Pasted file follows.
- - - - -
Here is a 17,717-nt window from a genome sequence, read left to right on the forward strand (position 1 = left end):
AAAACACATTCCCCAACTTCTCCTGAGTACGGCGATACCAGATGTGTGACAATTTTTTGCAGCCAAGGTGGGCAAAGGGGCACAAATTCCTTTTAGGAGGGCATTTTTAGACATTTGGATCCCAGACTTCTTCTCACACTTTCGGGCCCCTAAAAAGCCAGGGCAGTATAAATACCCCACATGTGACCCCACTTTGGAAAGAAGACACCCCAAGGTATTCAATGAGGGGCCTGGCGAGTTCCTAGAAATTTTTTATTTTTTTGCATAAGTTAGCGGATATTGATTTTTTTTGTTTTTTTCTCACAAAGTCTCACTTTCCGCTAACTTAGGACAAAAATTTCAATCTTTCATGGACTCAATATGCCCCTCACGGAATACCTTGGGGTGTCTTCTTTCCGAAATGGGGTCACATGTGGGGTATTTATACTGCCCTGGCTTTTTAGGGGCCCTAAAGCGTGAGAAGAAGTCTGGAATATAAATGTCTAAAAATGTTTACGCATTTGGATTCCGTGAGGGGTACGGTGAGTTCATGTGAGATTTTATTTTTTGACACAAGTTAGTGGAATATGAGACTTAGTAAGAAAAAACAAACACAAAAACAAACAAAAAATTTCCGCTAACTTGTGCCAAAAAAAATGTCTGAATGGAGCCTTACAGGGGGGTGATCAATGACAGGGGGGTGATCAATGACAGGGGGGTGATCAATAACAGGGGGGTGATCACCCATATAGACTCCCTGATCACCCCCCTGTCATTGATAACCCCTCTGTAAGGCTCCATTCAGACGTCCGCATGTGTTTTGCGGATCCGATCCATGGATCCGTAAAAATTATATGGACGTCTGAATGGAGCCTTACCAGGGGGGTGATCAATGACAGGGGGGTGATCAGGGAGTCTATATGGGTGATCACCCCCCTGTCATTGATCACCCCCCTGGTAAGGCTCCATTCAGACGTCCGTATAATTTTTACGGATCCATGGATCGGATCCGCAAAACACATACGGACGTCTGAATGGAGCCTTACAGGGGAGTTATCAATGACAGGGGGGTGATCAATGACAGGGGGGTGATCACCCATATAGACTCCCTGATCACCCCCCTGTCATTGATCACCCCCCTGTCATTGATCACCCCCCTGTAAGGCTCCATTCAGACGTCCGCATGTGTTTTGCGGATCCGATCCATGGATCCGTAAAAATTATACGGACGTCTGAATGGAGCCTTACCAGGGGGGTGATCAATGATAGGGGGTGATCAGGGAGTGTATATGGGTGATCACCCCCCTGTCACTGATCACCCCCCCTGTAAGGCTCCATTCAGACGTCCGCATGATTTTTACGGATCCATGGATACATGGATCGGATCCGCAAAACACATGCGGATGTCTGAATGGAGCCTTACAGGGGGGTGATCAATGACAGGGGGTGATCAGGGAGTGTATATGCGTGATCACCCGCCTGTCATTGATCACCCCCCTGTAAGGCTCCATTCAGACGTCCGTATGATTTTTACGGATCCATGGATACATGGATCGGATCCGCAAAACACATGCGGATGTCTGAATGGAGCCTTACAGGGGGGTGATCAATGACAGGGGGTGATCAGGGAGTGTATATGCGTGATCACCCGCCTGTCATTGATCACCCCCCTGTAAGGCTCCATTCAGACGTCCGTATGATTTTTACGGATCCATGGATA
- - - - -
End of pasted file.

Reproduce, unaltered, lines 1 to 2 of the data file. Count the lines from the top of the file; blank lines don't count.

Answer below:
Here is a 17,717-nt window from a genome sequence, read left to right on the forward strand (position 1 = left end):
AAAACACATTCCCCAACTTCTCCTGAGTACGGCGATACCAGATGTGTGACAATTTTTTGCAGCCAAGGTGGGCAAAGGGGCACAAATTCCTTTTAGGAGGGCATTTTTAGACATTTGGATCCCAGACTTCTTCTCACACTTTCGGGCCCCTAAAAAGCCAGGGCAGTATAAATACCCCACATGTGACCCCACTTTGGAAAGAAGACACCCCAAGGTATTCAATGAGGGGCCTGGCGAGTTCCTAGAAATTTTTTATTTTTTTGCATAAGTTAGCGGATATTGATTTTTTTTGTTTTTTTCTCACAAAGTCTCACTTTCCGCTAACTTAGGACAAAAATTTCAATCTTTCATGGACTCAATATGCCCCTCACGGAATACCTTGGGGTGTCTTCTTTCCGAAATGGGGTCACATGTGGGGTATTTATACTGCCCTGGCTTTTTAGGGGCCCTAAAGCGTGAGAAGAAGTCTGGAATATAAATGTCTAAAAATGTTTACGCATTTGGATTCCGTGAGGGGTACGGTGAGTTCATGTGAGATTTTATTTTTTGACACAAGTTAGTGGAATATGAGACTTAGTAAGAAAAAACAAACACAAAAACAAACAAAAAATTTCCGCTAACTTGTGCCAAAAAAAATGTCTGAATGGAGCCTTACAGGGGGGTGATCAATGACAGGGGGGTGATCAATGACAGGGGGGTGATCAATAACAGGGGGGTGATCACCCATATAGACTCCCTGATCACCCCCCTGTCATTGATAACCCCTCTGTAAGGCTCCATTCAGACGTCCGCATGTGTTTTGCGGATCCGATCCATGGATCCGTAAAAATTATATGGACGTCTGAATGGAGCCTTACCAGGGGGGTGATCAATGACAGGGGGGTGATCAGGGAGTCTATATGGGTGATCACCCCCCTGTCATTGATCACCCCCCTGGTAAGGCTCCATTCAGACGTCCGTATAATTTTTACGGATCCATGGATCGGATCCGCAAAACACATACGGACGTCTGAATGGAGCCTTACAGGGGAGTTATCAATGACAGGGGGGTGATCAATGACAGGGGGGTGATCACCCATATAGACTCCCTGATCACCCCCCTGTCATTGATCACCCCCCTGTCATTGATCACCCCCCTGTAAGGCTCCATTCAGACGTCCGCATGTGTTTTGCGGATCCGATCCATGGATCCGTAAAAATTATACGGACGTCTGAATGGAGCCTTACCAGGGGGGTGATCAATGATAGGGGGTGATCAGGGAGTGTATATGGGTGATCACCCCCCTGTCACTGATCACCCCCCCTGTAAGGCTCCATTCAGACGTCCGCATGATTTTTACGGATCCATGGATACATGGATCGGATCCGCAAAACACATGCGGATGTCTGAATGGAGCCTTACAGGGGGGTGATCAATGACAGGGGGTGATCAGGGAGTGTATATGCGTGATCACCCGCCTGTCATTGATCACCCCCCTGTAAGGCTCCATTCAGACGTCCGTATGATTTTTACGGATCCATGGATACATGGATCGGATCCGCAAAACACATGCGGATGTCTGAATGGAGCCTTACAGGGGGGTGATCAATGACAGGGGGTGATCAGGGAGTGTATATGCGTGATCACCCGCCTGTCATTGATCACCCCCCTGTAAGGCTCCATTCAGACGTCCGTATGATTTTTACGGATCCATGGATA